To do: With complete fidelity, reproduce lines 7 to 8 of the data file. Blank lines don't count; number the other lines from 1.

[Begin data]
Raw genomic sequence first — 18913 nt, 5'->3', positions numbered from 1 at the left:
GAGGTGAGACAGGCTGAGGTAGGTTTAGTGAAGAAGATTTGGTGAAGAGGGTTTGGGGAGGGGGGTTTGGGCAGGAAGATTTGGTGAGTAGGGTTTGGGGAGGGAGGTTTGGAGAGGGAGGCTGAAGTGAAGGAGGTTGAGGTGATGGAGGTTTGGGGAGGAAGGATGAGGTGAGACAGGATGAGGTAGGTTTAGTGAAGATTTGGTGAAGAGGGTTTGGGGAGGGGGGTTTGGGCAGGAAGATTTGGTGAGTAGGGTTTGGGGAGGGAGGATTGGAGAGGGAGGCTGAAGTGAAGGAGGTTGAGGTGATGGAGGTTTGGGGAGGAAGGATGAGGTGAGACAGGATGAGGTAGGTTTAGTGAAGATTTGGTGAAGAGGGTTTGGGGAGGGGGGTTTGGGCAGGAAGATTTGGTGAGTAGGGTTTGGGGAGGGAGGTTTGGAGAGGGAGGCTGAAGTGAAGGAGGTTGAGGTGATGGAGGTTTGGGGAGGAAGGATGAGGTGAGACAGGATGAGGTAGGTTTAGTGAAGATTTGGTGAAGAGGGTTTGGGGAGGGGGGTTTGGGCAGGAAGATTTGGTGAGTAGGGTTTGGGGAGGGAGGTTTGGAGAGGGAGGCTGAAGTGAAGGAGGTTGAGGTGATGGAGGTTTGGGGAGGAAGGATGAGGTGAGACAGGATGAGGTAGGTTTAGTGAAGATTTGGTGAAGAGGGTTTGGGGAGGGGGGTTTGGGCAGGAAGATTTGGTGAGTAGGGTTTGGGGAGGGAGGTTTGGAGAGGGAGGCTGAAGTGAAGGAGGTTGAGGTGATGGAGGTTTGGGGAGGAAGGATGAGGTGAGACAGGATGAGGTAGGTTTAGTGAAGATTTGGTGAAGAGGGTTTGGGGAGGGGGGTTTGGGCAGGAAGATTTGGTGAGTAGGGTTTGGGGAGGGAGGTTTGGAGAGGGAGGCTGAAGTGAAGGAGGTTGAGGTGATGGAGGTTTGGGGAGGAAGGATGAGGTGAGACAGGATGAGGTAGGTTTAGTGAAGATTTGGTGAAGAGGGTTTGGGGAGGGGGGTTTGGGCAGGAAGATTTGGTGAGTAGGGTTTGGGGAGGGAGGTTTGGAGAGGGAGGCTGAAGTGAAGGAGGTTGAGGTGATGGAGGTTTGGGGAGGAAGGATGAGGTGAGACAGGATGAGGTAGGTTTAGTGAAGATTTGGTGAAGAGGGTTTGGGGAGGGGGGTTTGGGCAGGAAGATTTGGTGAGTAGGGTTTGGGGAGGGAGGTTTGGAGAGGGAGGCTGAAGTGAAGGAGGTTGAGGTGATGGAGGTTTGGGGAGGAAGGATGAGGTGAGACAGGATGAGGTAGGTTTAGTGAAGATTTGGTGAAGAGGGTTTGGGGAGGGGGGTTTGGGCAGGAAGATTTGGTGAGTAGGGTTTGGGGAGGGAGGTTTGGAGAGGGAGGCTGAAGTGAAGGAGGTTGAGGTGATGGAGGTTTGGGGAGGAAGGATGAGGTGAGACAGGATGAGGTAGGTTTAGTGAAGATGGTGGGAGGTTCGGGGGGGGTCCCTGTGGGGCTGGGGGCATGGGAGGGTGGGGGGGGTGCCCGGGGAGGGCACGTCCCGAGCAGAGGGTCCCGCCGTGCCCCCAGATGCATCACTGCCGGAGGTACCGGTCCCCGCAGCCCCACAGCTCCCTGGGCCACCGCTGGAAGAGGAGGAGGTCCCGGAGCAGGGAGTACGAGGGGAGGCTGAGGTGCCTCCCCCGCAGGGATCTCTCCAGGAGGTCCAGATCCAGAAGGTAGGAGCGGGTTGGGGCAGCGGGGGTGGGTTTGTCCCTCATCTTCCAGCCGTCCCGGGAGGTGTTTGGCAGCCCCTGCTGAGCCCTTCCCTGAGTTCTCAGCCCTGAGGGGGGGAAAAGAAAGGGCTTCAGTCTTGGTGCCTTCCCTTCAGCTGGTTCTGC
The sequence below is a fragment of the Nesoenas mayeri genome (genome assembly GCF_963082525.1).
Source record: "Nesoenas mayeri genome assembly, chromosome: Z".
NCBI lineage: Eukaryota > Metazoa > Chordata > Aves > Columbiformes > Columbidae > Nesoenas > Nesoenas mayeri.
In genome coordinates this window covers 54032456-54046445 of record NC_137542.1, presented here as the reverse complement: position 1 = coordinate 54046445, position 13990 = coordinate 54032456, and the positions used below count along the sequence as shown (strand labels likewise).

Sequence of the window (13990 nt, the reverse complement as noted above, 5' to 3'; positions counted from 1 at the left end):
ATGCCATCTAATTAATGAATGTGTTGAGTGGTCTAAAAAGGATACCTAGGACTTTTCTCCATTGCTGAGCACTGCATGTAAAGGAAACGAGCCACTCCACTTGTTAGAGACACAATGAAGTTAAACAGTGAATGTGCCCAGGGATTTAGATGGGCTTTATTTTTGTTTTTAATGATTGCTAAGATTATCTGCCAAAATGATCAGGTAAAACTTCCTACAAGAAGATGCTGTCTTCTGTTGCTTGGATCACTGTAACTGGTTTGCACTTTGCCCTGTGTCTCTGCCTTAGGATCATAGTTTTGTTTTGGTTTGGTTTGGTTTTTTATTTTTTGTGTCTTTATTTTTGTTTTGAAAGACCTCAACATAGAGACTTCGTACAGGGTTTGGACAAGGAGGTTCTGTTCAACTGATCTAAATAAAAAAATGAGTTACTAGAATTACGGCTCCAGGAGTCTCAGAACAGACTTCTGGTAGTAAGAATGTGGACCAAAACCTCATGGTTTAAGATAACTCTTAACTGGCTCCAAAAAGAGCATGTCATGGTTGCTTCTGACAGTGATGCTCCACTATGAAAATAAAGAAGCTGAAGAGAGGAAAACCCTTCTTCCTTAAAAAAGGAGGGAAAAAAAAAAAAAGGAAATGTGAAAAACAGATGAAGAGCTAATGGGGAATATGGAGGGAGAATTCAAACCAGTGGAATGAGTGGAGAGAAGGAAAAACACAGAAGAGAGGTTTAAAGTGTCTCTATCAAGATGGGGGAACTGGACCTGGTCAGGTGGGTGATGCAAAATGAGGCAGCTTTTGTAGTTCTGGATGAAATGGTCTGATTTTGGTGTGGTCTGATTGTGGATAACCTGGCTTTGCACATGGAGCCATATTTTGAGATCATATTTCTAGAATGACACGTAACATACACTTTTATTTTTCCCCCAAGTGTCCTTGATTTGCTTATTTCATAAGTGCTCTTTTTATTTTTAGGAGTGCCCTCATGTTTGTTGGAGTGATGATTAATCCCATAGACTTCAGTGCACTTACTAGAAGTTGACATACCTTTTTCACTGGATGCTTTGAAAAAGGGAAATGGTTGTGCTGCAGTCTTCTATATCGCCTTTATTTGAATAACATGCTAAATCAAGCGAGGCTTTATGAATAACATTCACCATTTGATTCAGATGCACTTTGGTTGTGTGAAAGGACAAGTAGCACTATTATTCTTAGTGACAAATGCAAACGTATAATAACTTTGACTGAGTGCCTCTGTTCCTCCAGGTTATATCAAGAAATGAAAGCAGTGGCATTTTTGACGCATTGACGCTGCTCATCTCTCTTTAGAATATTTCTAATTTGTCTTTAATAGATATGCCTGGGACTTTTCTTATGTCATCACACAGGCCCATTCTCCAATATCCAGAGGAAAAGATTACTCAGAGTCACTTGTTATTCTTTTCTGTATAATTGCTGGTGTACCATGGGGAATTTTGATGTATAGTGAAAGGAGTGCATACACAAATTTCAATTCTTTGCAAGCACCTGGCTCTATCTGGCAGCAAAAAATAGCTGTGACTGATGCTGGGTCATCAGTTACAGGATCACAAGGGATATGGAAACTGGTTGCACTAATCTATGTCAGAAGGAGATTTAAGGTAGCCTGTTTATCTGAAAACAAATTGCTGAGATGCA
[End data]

Sequence of the window (13990 nt, the reverse complement as noted above, 5' to 3'; positions counted from 1 at the left end):
ATGCCATCTAATTAATGAATGTGTTGAGTGGTCTAAAAAGGATACCTAGGACTTTTCTCCATTGCTGAGCACTGCATGTAAAGGAAACGAGCCACTCCACTTGTTAGAGACACAATGAAGTTAAACAGTGAATGTGCCCAGGGATTTAGATGGGCTTTATTTTTGTTTTTAATGATTGCTAAGATTATCTGCCAAAATGATCAGGTAAAACTTCCTACAAGAAGATGCTGTCTTCTGTTGCTTGGATCACTGTAACTGGTTTGCACTTTGCCCTGTGTCTCTGCCTTAGGATCATAGTTTTGTTTTGGTTTGGTTTGGTTTTTTATTTTTTGTGTCTTTATTTTTGTTTTGAAAGACCTCAACATAGAGACTTCGTACAGGGTTTGGACAAGGAGGTTCTGTTCAACTGATCTAAATAAAAAAATGAGTTACTAGAATTACGGCTCCAGGAGTCTCAGAACAGACTTCTGGTAGTAAGAATGTGGACCAAAACCTCATGGTTTAAGATAACTCTTAACTGGCTCCAAAAAGAGCATGTCATGGTTGCTTCTGACAGTGATGCTCCACTATGAAAATAAAGAAGCTGAAGAGAGGAAAACCCTTCTTCCTTAAAAAAGGAGGGAAAAAAAAAAAAAGGAAATGTGAAAAACAGATGAAGAGCTAATGGGGAATATGGAGGGAGAATTCAAACCAGTGGAATGAGTGGAGAGAAGGAAAAACACAGAAGAGAGGTTTAAAGTGTCTCTATCAAGATGGGGGAACTGGACCTGGTCAGGTGGGTGATGCAAAATGAGGCAGCTTTTGTAGTTCTGGATGAAATGGTCTGATTTTGGTGTGGTCTGATTGTGGATAACCTGGCTTTGCACATGGAGCCATATTTTGAGATCATATTTCTAGAATGACACGTAACATACACTTTTATTTTTCCCCCAAGTGTCCTTGATTTGCTTATTTCATAAGTGCTCTTTTTATTTTTAGGAGTGCCCTCATGTTTGTTGGAGTGATGATTAATCCCATAGACTTCAGTGCACTTACTAGAAGTTGACATACCTTTTTCACTGGATGCTTTGAAAAAGGGAAATGGTTGTGCTGCAGTCTTCTATATCGCCTTTATTTGAATAACATGCTAAATCAAGCGAGGCTTTATGAATAACATTCACCATTTGATTCAGATGCACTTTGGTTGTGTGAAAGGACAAGTAGCACTATTATTCTTAGTGACAAATGCAAACGTATAATAACTTTGACTGAGTGCCTCTGTTCCTCCAGGTTATATCAAGAAATGAAAGCAGTGGCATTTTTGACGCATTGACGCTGCTCATCTCTCTTTAGAATATTTCTAATTTGTCTTTAATAGATATGCCTGGGACTTTTCTTATGTCATCACACAGGCCCATTCTCCAATATCCAGAGGAAAAGATTACTCAGAGTCACTTGTTATTCTTTTCTGTATAATTGCTGGTGTACCATGGGGAATTTTGATGTATAGTGAAAGGAGTGCATACACAAATTTCAATTCTTTGCAAGCACCTGGCTCTATCTGGCAGCAAAAAATAGCTGTGACTGATGCTGGGTCATCAGTTACAGGATCACAAGGGATATGGAAACTGGTTGCACTAATCTATGTCAGAAGGAGATTTAAGGTAGCCTGTTTATCTGAAAACAAATTGCTGAGATGCA